Grids for miniature wargaming are regularly discussed on various forums. Often, such discussions revolve around the procedure for counting distances along the grid. Often, the grids under consideration are either the hexagonal grid, the square grid, or the offset square grid (the so-called brick pattern, which is topologically equivalent to the hexagonal grid for most purposes).
However, there are many other types of grids. In mathematics, grids are well studied and also referred to as "tesselations" or "tilings of the plane". Different constraints can be put on such grids: should all grid cells have the same size and/or shape? Should the grid have a repeating pattern? Should the grid never have a repeating pattern? See this wikipedia page for an introduction to the topic.
Just to get your brain juices flowing, here are some specific pentagonal tilings (a pentagonal tiling uses pentagons). Would it be possible to use such a tiling for a miniature wargame?
|The 15th monohedral convex pentagonal type, discovered in 2015|
|The "Cairo" pentagonal tiling.|
Storm over Arnhem often is credited to be one of the first board wargames to use area movement, but a boardgame classic such as Risk uses area movement as well, as do countless other board(war)games.
|Grid used in Storm over Arnhem. Image from Boardgamegeek.com|
|Risk map. Image from Boardgamegeek.com|
For miniature wargaming, we often need more functionality from the grid than simply moving playing pieces from cell to cell. More specifically, we need the following:
- A movement procedure for miniatures or units on the grid;
- A procedure for determining shooting ranges;
- A way to orient miniatures or units relative to the orientation of the grid;
- Align units to adjacent gridcells, such that we can make linear battlelines;
Movement on the grid
This is the topic that usually gets most of the attention when discussing grids for miniature wargaming. Often, people try to come up with ways to move units on a square grid such that the distortion for diagonal movement is corrected. See also the previous blogposts Square Grids and Square Grids (2) on the topic, in which I also explain that we do not want a measurement procedure (measure a movement distance from starting cell to end cell), but rather want a counting procedure (count expended movement points when moving one cell to an adjacent cell).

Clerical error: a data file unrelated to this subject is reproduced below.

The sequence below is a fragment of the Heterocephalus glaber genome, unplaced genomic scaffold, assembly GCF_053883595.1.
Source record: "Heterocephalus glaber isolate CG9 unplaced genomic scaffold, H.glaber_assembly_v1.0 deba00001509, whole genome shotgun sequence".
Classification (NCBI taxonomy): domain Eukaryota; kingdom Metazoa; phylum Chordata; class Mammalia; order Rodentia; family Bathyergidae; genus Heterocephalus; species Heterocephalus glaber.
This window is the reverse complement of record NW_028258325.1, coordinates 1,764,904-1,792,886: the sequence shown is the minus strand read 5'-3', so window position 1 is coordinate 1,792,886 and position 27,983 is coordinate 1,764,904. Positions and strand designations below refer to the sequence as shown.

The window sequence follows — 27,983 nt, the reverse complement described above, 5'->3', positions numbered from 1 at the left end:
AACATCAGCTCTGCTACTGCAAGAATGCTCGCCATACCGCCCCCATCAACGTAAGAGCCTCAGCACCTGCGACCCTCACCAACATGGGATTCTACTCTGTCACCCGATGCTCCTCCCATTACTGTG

In principle, it's very easy to come up with a counting procedure - simply count the number of cells as you move along. However, we want to take into account the various connections between cells. If connections are not symmetric (as in the case of a square grid), movement might become a bit more complex. In irregular-shaped grids, it might become very complex.
|Movement on the Cairo grid. Each cell counts as 1 movement point, only edge-to-edge movement allowed.|
|Movement on the Cairo grid. Each cell counts as 1 movement point, edge-to-edge and point-to-point movement allowed.|
Moreover, the irregular shaped cells can often serve a purpose. Difficult terrain can be turned into smaller grid cells, and easy-going terrain into larger grid cells, thereby avoiding different movement point costs for different types of terrain.
In miniature wargames, we are so used to having movement speeds doubled or halved depending on terrain, that we usually don't consider irregular grids for that purpose. Often, we prefer regular-shaped grids, and stick to different movement points for different types of terrain. But this also has a reason. Miniature wargames - unlike board wargames - often employ a different terrain setup for each game. Having your irregular grid reflect the terrain sounds like a great idea if you have a fixed map for each and every game, but when you want to shuffle terrain around for each game, a practical solution is not immediately feasible. However, this should not prohibit us from using irregular grids, since different movement values depending on terrain in a specific grid cell is still a possibility.